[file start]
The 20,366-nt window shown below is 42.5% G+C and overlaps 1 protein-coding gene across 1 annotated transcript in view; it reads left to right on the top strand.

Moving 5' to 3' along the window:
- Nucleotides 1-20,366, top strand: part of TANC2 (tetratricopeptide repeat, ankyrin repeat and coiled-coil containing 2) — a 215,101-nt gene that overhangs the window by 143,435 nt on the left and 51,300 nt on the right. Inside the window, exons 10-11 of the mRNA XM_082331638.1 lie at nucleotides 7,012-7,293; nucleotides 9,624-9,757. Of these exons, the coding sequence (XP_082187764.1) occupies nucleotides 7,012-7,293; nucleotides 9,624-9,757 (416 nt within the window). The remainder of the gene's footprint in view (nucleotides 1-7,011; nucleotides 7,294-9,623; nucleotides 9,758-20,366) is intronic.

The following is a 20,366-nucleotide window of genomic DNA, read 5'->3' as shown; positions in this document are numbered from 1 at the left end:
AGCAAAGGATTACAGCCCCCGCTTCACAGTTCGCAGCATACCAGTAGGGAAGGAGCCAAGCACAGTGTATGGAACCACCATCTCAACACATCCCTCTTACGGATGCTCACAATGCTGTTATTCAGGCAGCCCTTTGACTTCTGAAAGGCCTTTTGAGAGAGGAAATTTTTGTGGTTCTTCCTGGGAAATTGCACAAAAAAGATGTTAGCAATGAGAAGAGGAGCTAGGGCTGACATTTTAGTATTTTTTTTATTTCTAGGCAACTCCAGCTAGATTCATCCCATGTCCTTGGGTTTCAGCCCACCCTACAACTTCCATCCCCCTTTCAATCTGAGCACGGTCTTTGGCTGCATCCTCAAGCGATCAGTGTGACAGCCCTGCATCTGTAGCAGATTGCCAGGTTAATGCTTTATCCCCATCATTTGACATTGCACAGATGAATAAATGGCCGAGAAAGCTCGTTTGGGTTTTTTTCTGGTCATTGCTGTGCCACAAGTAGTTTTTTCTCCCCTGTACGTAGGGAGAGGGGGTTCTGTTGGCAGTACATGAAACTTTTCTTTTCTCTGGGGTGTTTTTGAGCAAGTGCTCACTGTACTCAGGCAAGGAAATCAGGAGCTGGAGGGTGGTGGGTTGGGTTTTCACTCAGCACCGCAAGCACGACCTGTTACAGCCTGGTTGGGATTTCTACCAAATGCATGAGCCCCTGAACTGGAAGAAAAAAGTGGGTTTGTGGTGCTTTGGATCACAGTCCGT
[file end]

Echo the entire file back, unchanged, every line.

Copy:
The 20,366-nt window shown below is 42.5% G+C and overlaps 1 protein-coding gene across 1 annotated transcript in view; it reads left to right on the top strand.

Moving 5' to 3' along the window:
- Nucleotides 1-20,366, top strand: part of TANC2 (tetratricopeptide repeat, ankyrin repeat and coiled-coil containing 2) — a 215,101-nt gene that overhangs the window by 143,435 nt on the left and 51,300 nt on the right. Inside the window, exons 10-11 of the mRNA XM_082331638.1 lie at nucleotides 7,012-7,293; nucleotides 9,624-9,757. Of these exons, the coding sequence (XP_082187764.1) occupies nucleotides 7,012-7,293; nucleotides 9,624-9,757 (416 nt within the window). The remainder of the gene's footprint in view (nucleotides 1-7,011; nucleotides 7,294-9,623; nucleotides 9,758-20,366) is intronic.

The following is a 20,366-nucleotide window of genomic DNA, read 5'->3' as shown; positions in this document are numbered from 1 at the left end:
AGCAAAGGATTACAGCCCCCGCTTCACAGTTCGCAGCATACCAGTAGGGAAGGAGCCAAGCACAGTGTATGGAACCACCATCTCAACACATCCCTCTTACGGATGCTCACAATGCTGTTATTCAGGCAGCCCTTTGACTTCTGAAAGGCCTTTTGAGAGAGGAAATTTTTGTGGTTCTTCCTGGGAAATTGCACAAAAAAGATGTTAGCAATGAGAAGAGGAGCTAGGGCTGACATTTTAGTATTTTTTTTATTTCTAGGCAACTCCAGCTAGATTCATCCCATGTCCTTGGGTTTCAGCCCACCCTACAACTTCCATCCCCCTTTCAATCTGAGCACGGTCTTTGGCTGCATCCTCAAGCGATCAGTGTGACAGCCCTGCATCTGTAGCAGATTGCCAGGTTAATGCTTTATCCCCATCATTTGACATTGCACAGATGAATAAATGGCCGAGAAAGCTCGTTTGGGTTTTTTTCTGGTCATTGCTGTGCCACAAGTAGTTTTTTCTCCCCTGTACGTAGGGAGAGGGGGTTCTGTTGGCAGTACATGAAACTTTTCTTTTCTCTGGGGTGTTTTTGAGCAAGTGCTCACTGTACTCAGGCAAGGAAATCAGGAGCTGGAGGGTGGTGGGTTGGGTTTTCACTCAGCACCGCAAGCACGACCTGTTACAGCCTGGTTGGGATTTCTACCAAATGCATGAGCCCCTGAACTGGAAGAAAAAAGTGGGTTTGTGGTGCTTTGGATCACAGTCCGT